Radio Maine Episode 48: Matthew Russ

 

2/6/2022

Dr. Lisa Belisle: 

Hello, I'm Dr. Lisa Belisle and you are listening to, or watching, Radio Maine. Today, I have with me Matt Russ, artist, and also a longtime friend and colleague of mine. It's really a pleasure to have you here with me today.


 

Matthew Russ: 

Thank you so much, Lisa. It's a great pleasure to be here and to see you again.


 

Dr. Lisa Belisle:

I really enjoy every time I see you and the fact that you and I now have known each other for, oh, you know, seven years, something like that. 


 

Matthew Russ:

Yes. Somewhere in that neighborhood. 


 

Dr. Lisa Belisle:

Yes. So I've actually interviewed you a few different times for various reasons. Right? So it's kind of a strangely public continual iteration of our own knowing <laugh> friendship relationship with one another. That not everybody has that kind of back and forth the way that you and I have had.


 

Matthew Russ: 

Right. Right. I feel like over the years, Lisa we've met you know, for formal conversations like these, but also at various art related events, usually in various venues. So truly it's great to continue this conversation.


 

Dr. Lisa Belisle: 

So one of the things that I think about with you actually has more to do with your wife and the first time I think it was probably the first time you and I actually interacted also, but I had written a story about Lifelight for a local publication and your wife Casey played a prominent role in the story. And today I happened to see a helicopter flying overhead, and  I thought about her and you and how this all had started. And it really was a very kind of traumatic and difficult time in both of your lives.


 

Matthew Russ:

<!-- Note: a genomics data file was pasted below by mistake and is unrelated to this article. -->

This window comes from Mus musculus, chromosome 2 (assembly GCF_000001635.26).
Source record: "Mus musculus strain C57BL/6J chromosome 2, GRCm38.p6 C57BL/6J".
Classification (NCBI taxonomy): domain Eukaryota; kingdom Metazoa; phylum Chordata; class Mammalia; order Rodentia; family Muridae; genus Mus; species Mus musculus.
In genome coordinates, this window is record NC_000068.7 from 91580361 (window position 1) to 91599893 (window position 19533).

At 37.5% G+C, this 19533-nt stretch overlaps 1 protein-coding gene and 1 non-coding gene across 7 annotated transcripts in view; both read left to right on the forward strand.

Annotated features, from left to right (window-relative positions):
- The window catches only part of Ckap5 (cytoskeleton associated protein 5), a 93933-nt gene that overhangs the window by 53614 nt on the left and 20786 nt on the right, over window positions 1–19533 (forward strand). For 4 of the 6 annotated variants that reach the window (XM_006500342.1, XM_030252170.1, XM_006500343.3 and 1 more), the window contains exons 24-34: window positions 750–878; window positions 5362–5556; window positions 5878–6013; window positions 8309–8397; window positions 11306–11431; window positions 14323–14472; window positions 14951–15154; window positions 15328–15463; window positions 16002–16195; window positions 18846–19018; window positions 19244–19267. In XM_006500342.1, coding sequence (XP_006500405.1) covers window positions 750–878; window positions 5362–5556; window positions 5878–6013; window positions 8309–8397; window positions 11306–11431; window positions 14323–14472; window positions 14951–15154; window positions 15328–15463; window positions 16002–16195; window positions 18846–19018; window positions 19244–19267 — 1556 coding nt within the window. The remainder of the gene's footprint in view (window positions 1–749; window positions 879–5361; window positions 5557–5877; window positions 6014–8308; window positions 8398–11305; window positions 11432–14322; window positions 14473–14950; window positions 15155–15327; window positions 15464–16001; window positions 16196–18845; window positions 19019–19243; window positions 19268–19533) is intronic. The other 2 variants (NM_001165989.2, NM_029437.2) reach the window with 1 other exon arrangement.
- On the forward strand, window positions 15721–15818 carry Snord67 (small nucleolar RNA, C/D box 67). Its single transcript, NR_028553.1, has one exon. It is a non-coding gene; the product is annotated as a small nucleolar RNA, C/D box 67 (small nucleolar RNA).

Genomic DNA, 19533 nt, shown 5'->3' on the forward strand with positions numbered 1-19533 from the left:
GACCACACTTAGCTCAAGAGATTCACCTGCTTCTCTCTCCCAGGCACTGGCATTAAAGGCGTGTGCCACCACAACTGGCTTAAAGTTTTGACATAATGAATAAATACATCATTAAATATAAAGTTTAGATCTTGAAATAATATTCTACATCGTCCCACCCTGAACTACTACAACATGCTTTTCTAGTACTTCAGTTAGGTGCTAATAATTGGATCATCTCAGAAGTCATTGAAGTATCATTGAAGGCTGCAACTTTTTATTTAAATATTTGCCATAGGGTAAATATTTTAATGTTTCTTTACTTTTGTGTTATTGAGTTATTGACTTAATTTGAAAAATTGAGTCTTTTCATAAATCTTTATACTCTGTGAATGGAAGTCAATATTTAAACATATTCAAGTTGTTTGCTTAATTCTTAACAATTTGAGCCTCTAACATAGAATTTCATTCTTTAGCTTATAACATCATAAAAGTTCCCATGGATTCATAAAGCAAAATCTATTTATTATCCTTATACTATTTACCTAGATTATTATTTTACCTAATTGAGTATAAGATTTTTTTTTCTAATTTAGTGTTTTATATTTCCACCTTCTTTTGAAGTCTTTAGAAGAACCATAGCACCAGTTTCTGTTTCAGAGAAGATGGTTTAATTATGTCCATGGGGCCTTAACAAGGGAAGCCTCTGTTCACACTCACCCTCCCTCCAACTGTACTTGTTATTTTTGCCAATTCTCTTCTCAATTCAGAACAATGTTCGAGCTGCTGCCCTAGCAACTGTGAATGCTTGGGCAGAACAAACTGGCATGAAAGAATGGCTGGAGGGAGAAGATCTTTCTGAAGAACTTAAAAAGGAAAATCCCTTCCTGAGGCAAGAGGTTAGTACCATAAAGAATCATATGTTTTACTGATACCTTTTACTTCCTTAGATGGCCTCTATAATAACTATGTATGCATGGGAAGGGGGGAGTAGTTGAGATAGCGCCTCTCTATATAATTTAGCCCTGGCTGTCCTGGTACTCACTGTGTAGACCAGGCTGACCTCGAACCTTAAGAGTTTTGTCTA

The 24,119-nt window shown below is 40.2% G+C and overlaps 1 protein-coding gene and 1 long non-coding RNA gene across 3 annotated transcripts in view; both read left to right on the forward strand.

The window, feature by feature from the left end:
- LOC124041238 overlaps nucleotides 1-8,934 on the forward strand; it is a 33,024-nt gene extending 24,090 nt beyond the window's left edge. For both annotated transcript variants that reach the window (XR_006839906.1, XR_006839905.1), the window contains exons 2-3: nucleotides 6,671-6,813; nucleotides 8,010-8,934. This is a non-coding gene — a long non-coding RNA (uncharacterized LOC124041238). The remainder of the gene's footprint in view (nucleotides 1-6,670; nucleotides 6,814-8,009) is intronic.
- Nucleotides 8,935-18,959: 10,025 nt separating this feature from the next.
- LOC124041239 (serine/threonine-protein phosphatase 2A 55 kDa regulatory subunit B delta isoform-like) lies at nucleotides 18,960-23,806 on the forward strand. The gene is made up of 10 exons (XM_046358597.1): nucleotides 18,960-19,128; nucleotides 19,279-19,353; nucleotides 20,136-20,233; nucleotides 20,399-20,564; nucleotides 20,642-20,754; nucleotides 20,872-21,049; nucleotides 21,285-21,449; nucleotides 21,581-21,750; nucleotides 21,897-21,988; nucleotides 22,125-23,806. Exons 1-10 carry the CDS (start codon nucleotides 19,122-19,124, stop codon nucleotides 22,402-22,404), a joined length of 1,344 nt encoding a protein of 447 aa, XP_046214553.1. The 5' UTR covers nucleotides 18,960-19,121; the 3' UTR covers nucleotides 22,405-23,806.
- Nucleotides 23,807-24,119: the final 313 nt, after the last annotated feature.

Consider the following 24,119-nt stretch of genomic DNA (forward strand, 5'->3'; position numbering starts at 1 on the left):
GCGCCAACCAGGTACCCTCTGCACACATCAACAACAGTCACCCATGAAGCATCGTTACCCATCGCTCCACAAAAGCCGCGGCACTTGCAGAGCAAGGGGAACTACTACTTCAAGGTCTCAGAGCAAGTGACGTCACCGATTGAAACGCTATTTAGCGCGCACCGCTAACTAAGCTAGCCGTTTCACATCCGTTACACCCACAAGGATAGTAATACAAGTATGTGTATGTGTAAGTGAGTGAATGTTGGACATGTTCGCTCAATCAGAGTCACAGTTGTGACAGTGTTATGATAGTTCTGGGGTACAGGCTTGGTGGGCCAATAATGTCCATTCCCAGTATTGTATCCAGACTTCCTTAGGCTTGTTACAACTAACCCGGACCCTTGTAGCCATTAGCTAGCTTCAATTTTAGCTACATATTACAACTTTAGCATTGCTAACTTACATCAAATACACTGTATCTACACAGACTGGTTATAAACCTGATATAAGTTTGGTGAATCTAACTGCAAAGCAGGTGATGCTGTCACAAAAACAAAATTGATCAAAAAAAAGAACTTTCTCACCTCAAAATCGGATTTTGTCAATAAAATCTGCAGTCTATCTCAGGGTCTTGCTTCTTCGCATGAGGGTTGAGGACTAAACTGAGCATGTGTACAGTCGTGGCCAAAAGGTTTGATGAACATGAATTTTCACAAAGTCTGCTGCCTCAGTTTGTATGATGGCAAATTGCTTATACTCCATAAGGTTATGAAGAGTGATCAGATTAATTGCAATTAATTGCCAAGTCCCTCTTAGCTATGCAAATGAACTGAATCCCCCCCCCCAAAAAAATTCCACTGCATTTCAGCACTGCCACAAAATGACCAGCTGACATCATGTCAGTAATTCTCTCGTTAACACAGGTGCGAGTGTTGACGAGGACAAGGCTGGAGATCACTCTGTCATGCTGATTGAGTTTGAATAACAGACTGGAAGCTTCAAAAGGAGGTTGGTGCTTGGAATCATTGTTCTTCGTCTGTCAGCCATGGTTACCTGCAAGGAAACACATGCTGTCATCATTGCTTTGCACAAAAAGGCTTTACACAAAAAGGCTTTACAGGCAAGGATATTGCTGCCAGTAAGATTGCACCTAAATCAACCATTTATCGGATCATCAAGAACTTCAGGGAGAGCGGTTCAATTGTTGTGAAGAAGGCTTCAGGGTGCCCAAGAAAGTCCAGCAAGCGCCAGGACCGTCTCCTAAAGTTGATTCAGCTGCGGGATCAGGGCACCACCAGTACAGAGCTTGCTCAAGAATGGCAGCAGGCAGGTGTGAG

Yes Lisa. In 2011 my wife was in a very serious accident.  She was in a plane crash while flying in a small plane from Matincus island, which for those who aren't familiar, is an island about 20 miles off the coast of Maine.  She was out there visiting a friend and was flying back to the mainland in a small plane that crashed into the ocean. And it's quite an amazing story in that all four individuals who were on the plane survived not only the crash, but everything that happened in the hours following. There were many different individuals who were heroes that day in saving my wife Casey’s life and also the others on board.  But one of the prominent players was LifeFlight of Maine, which for those who aren't familiar with LifeFlight, it is a helicopter, and now also airplane, based emergency medical transport service that covers the entire state of Maine. And Casey was ultimately transported from Penn bay hospital in Rockland to Central Maine Medical Center in Lewiston where she underwent life saving surgeries. And as you say it was quite a traumatic time for the both of us, but as, as the years have gone by, we've been able to reflect upon the positive aspects of that experience in the sense that we learn much more about LifeFlight of Maine and what that service does for countless people throughout the state over the years. So we've both become quite active in fundraising for LifeFlight. We've gotten to know not only the pilots and the flight paramedics who were on Casey's actual flight, and I believe when you interviewed Casey for that story they were also there for the conversation of incredible individuals, but also the entire organization and what they do. Obviously if we could go back in time, we would not have <laugh> gone through that experience, but we did. And it's a happy ending